Expiration Time in Binary Options

You will learn about the following concepts

  • What is expiration time
  • Strike time
  • Strike price
  • Expiry time alternatives
  • Expiry time extension
  • Early trade close
  • Double Up
  • Example

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Expiration time

Expiration time marks the moment when the binary option expires. It basically determines how long after you’ve placed the trade, you’ll learn the outcome of your bet. Depending on the type of binary options you are trading and, of course, the type of your binary option broker, you may see different expiration times when placing a trade. After you have placed your bet and picked the expiration time, the only thing you can do is to wait for that time to come. When the option expires, the trading platform will assess the value of the asset and determine whether your position is in or out of the money.

Strike Time, Strike Price and Expiry Time Alternatives

clock_moneyThere are several other terms that are closely related to expiration time. For example, when a trader places a bet, the hour at which the trade was placed is often referred to as strike time. The exact price of the asset at the execution time of a certain trade is called strike price.

At this moment, the trader is supposed to predict both the direction of the asset’s price and pick the expiration time. For example, if the trader thinks that the asset’s price will rise, then they have to select the Call option. Conversely, if they think the price will go down, then they have to execute a put option.

Don’t forget that your broker may offer different expiry times for different types of assets. In most cases brokers will give you the opportunity to choose between hourly, daily and weekly expiry, but some brokers also offer 60-second options which allow you to quickly execute trades with an expiration time of just one minute.

Expiry time is one of the most important aspects of trade execution. The larger the expiration time, the more likely it is for the asset’s price to drastically change under the influence of market changes. Of course, this doesn’t necessarily mean that shorter expiration times are preferred – this entirely depends on the trader’s trading style and and his/her choice of analysis methods.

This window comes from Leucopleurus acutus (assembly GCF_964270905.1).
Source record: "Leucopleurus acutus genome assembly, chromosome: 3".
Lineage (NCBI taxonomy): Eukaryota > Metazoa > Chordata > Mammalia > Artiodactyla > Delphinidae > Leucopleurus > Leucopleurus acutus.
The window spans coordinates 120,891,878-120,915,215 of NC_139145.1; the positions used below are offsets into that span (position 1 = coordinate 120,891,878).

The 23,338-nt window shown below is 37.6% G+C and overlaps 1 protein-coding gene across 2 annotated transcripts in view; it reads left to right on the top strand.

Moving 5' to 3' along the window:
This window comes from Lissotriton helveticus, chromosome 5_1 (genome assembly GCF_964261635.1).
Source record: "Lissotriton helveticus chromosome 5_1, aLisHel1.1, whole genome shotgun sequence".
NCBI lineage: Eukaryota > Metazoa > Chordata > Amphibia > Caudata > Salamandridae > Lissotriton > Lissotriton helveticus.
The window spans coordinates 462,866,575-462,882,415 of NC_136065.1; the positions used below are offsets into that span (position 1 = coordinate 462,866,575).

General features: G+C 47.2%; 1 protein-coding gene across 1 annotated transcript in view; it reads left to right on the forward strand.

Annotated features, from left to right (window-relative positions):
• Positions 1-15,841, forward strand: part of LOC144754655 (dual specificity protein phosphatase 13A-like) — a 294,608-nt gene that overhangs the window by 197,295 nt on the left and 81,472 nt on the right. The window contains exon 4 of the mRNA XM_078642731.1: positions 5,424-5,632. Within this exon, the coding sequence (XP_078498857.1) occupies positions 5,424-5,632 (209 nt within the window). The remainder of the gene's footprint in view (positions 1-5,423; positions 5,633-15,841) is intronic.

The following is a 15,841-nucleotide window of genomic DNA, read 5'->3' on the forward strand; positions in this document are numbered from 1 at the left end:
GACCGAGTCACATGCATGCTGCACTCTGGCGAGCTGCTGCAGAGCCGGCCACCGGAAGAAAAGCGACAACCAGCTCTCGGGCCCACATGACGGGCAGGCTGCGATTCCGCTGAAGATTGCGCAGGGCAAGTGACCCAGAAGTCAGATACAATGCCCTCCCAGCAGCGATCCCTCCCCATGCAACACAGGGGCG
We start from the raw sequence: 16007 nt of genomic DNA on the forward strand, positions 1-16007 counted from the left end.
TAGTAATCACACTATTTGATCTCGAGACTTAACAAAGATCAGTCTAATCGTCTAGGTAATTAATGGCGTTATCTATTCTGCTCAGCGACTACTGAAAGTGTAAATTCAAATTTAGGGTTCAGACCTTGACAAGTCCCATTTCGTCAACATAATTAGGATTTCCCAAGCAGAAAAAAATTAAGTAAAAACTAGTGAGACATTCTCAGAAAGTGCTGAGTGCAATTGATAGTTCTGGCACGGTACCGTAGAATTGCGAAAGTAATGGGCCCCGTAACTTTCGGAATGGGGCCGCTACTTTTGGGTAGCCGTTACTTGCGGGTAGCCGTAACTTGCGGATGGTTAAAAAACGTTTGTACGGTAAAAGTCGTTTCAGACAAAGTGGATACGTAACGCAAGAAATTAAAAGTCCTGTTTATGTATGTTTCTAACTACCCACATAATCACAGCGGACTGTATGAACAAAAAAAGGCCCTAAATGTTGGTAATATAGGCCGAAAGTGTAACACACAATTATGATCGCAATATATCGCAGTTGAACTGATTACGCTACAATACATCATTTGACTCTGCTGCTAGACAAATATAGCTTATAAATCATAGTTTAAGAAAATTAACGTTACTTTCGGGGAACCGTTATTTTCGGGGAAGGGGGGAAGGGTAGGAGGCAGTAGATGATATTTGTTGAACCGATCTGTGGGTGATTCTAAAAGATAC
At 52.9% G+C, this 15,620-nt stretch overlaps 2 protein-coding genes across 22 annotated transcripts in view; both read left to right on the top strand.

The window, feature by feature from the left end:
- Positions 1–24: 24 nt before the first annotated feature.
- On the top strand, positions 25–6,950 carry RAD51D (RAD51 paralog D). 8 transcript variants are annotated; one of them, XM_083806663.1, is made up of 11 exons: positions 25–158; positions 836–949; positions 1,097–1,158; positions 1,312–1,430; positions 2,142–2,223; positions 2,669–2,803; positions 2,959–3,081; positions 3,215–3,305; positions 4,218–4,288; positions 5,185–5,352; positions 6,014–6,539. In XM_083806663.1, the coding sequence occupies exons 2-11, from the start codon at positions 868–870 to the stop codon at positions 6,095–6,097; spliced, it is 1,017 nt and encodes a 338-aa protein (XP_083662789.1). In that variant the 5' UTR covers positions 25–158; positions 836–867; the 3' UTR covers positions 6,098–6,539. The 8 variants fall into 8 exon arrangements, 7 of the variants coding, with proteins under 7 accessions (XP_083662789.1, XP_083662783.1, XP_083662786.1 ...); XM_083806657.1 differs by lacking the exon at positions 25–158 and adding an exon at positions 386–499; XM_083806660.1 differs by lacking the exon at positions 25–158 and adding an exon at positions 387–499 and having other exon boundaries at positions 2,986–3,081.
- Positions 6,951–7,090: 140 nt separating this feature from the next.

Trade extension

rollover_iconSome brokers allow you to extend your expiry time, also known as “rollover”, which is useful when you see that the underlying asset’s price is moving in the desired direction, but not fast enough, or it is not going well at all. This option will give your position a fighting chance to become “in the money”.

However, you will have a limited time to do so. Brokers typically open up a window lasting around 3-5 minutes to exercise this feature, which is usually shortly before the option expires. Also, you are typically allowed to extend your option only once for its entire duration.

Early trade close

Opposite to the expiry time extension, some brokers provide you with the opportunity to close your trade earlier than originally planned. Traders usually use this option when their trade is profitable and they are unsure whether it will remain like that. However, just like the trade extension, it comes with a limited time window – it becomes available 15 minutes before the expiry and lasts for 10 minutes. Also, brokers tend to charge a premium for this option which can amount to as much as 50% of the original payout.

Double up

Some brokers allow you to double your bet, in case you are feeling confident enough. The double-up option doubles your investment while keeping your current expiry time and direction. However, the entry rate will be updated to the current rate at the time the Double Up option was exercised. In exchange for our increased investment, we will logically receive the same rate of increase in profit, given the option becomes “in the money”.

Even if you choose not to use these options (rollover, early close and double up), all of them expand the range of trading decisions you can make and, thus, allow for more customization of your trading strategy. That is always a good thing.

Example

pencilLet’s say that a trader has just bought a put option on the USD/JPY currency pair. The strike time is 13:30, the strike price is 99.15 and the expiration time the trader picked is two hours. This means that the trade will close at exactly 15:30 and the trader will find out if their trade will expire in-the-money or out-of-the money. If at 15:30 the price of USD/JPY is lower than the strike price, then the option will expire in the money and the trader will collect his/her winnings. Conversely, if the price is higher than 99.15, say 99.25, then the option will be out-of-the-money and the trader will lose the capital he had wagered.

If you have any questions or suggestions you are welcome to join our forum discussion about Expiration Time in Binary Options.
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